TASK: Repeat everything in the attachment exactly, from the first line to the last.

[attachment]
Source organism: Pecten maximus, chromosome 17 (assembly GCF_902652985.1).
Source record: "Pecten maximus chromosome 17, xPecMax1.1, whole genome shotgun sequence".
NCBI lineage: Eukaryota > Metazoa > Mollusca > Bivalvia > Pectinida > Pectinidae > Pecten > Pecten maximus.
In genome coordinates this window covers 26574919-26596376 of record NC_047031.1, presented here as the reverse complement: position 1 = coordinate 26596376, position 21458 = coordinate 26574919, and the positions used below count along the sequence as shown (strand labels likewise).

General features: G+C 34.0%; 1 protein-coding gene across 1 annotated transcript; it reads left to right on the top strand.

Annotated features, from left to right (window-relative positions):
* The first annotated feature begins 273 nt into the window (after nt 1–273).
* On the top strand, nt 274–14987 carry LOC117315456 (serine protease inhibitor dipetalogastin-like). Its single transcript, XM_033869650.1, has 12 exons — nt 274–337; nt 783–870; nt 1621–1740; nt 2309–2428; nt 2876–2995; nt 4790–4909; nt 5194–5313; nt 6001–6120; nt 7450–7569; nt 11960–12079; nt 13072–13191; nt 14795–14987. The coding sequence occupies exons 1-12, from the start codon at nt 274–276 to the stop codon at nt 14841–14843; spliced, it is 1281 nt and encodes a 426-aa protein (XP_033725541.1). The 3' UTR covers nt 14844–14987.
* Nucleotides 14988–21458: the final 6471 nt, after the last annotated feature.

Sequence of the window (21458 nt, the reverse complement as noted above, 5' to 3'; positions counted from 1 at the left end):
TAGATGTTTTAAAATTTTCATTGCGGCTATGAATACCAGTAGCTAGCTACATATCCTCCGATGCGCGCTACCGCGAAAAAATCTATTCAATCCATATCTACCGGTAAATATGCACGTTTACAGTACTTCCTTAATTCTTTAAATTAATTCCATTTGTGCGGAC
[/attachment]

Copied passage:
Source organism: Pecten maximus, chromosome 17 (assembly GCF_902652985.1).
Source record: "Pecten maximus chromosome 17, xPecMax1.1, whole genome shotgun sequence".
NCBI lineage: Eukaryota > Metazoa > Mollusca > Bivalvia > Pectinida > Pectinidae > Pecten > Pecten maximus.
In genome coordinates this window covers 26574919-26596376 of record NC_047031.1, presented here as the reverse complement: position 1 = coordinate 26596376, position 21458 = coordinate 26574919, and the positions used below count along the sequence as shown (strand labels likewise).

General features: G+C 34.0%; 1 protein-coding gene across 1 annotated transcript; it reads left to right on the top strand.

Annotated features, from left to right (window-relative positions):
* The first annotated feature begins 273 nt into the window (after nt 1–273).
* On the top strand, nt 274–14987 carry LOC117315456 (serine protease inhibitor dipetalogastin-like). Its single transcript, XM_033869650.1, has 12 exons — nt 274–337; nt 783–870; nt 1621–1740; nt 2309–2428; nt 2876–2995; nt 4790–4909; nt 5194–5313; nt 6001–6120; nt 7450–7569; nt 11960–12079; nt 13072–13191; nt 14795–14987. The coding sequence occupies exons 1-12, from the start codon at nt 274–276 to the stop codon at nt 14841–14843; spliced, it is 1281 nt and encodes a 426-aa protein (XP_033725541.1). The 3' UTR covers nt 14844–14987.
* Nucleotides 14988–21458: the final 6471 nt, after the last annotated feature.

Sequence of the window (21458 nt, the reverse complement as noted above, 5' to 3'; positions counted from 1 at the left end):
TAGATGTTTTAAAATTTTCATTGCGGCTATGAATACCAGTAGCTAGCTACATATCCTCCGATGCGCGCTACCGCGAAAAAATCTATTCAATCCATATCTACCGGTAAATATGCACGTTTACAGTACTTCCTTAATTCTTTAAATTAATTCCATTTGTGCGGAC